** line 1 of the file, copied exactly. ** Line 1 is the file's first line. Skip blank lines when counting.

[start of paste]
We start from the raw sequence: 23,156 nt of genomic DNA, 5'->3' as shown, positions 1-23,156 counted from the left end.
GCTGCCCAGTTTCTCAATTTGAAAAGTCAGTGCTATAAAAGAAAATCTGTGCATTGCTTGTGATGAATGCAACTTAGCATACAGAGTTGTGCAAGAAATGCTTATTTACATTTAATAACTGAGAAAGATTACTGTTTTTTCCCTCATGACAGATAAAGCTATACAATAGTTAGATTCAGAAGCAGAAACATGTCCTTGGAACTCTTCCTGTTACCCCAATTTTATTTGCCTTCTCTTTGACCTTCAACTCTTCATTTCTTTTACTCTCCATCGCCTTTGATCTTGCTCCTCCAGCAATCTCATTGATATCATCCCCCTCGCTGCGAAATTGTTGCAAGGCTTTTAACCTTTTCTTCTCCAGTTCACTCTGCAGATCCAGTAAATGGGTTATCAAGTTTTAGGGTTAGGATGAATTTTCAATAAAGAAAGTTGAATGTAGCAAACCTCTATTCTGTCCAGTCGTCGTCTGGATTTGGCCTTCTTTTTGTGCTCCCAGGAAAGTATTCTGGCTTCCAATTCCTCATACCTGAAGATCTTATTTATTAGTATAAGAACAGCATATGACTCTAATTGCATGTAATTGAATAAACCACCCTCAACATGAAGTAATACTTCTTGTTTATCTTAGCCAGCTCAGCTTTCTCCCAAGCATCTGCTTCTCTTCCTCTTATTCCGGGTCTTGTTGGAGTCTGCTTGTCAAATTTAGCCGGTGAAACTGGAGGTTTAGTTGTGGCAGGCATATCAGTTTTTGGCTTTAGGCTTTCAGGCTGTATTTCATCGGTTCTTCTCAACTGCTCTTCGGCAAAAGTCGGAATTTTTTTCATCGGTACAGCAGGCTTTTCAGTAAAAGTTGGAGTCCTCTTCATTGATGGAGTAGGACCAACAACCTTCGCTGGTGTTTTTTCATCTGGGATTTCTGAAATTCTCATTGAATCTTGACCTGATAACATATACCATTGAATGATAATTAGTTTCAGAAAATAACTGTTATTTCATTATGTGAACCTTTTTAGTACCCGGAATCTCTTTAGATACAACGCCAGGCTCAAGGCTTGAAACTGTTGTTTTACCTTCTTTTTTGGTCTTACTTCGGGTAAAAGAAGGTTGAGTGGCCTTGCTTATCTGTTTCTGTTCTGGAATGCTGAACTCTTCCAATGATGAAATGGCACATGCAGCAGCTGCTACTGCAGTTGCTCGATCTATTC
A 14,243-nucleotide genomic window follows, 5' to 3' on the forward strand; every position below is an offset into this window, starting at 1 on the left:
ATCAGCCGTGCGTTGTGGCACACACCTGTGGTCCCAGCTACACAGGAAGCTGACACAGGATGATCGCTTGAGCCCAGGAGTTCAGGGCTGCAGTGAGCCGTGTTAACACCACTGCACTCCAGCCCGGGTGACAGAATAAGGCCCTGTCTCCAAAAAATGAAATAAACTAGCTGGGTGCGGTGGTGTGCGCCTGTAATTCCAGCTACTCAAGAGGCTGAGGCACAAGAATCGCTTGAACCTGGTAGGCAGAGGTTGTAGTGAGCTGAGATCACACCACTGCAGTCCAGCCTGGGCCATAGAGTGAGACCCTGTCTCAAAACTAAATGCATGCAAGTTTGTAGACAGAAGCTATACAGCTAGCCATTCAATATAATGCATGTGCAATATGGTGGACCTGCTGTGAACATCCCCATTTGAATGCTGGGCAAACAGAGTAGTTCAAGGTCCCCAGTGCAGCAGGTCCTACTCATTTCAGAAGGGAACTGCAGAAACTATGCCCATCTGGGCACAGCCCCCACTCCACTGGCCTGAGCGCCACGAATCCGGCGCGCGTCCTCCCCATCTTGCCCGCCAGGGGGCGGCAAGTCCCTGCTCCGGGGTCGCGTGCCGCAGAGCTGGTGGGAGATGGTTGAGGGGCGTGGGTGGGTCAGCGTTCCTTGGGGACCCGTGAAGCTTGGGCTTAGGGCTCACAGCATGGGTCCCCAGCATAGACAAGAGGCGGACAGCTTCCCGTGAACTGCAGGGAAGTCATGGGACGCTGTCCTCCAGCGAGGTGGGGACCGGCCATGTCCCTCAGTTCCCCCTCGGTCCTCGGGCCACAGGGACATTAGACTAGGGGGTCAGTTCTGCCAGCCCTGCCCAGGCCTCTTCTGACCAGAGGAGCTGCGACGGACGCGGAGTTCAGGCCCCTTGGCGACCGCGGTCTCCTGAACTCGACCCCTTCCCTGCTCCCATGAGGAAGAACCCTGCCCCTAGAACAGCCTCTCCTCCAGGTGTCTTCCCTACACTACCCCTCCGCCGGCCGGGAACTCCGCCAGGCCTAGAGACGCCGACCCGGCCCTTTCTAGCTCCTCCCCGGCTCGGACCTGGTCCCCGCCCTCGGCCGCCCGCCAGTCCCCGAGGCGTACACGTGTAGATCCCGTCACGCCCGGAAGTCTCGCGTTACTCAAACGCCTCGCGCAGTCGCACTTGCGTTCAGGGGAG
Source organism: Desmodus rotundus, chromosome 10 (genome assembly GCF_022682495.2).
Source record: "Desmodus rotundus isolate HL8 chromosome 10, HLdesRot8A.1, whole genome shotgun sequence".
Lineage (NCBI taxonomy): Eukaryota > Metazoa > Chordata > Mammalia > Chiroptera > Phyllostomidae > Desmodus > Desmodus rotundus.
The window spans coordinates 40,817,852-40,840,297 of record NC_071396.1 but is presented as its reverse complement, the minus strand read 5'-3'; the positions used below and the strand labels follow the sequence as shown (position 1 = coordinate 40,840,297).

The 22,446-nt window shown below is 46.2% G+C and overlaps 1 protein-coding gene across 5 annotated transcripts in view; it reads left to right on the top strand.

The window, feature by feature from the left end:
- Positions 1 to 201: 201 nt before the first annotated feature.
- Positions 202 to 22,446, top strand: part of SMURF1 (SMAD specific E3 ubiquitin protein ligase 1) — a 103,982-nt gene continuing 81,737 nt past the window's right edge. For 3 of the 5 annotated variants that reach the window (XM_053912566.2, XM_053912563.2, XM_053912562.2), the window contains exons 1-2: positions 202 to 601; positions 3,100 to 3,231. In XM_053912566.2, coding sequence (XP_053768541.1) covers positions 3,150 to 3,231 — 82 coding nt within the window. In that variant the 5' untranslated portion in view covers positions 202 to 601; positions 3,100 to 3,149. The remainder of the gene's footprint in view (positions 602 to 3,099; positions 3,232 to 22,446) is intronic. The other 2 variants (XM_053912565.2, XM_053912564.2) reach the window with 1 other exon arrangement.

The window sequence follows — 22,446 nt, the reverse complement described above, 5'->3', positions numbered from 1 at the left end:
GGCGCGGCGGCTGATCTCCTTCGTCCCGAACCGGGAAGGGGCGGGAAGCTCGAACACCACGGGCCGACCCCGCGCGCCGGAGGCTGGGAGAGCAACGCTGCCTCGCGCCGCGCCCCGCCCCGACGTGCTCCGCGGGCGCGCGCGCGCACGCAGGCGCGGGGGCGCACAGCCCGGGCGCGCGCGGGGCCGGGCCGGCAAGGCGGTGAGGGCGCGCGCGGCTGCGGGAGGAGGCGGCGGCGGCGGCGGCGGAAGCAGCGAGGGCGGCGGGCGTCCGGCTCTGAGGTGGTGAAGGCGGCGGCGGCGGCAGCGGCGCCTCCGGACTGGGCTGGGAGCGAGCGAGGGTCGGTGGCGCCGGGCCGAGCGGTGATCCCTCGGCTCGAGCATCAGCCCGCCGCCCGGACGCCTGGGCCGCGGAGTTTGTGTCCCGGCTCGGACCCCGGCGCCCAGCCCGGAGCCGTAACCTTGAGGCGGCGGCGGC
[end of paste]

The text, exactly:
We start from the raw sequence: 23,156 nt of genomic DNA, 5'->3' as shown, positions 1-23,156 counted from the left end.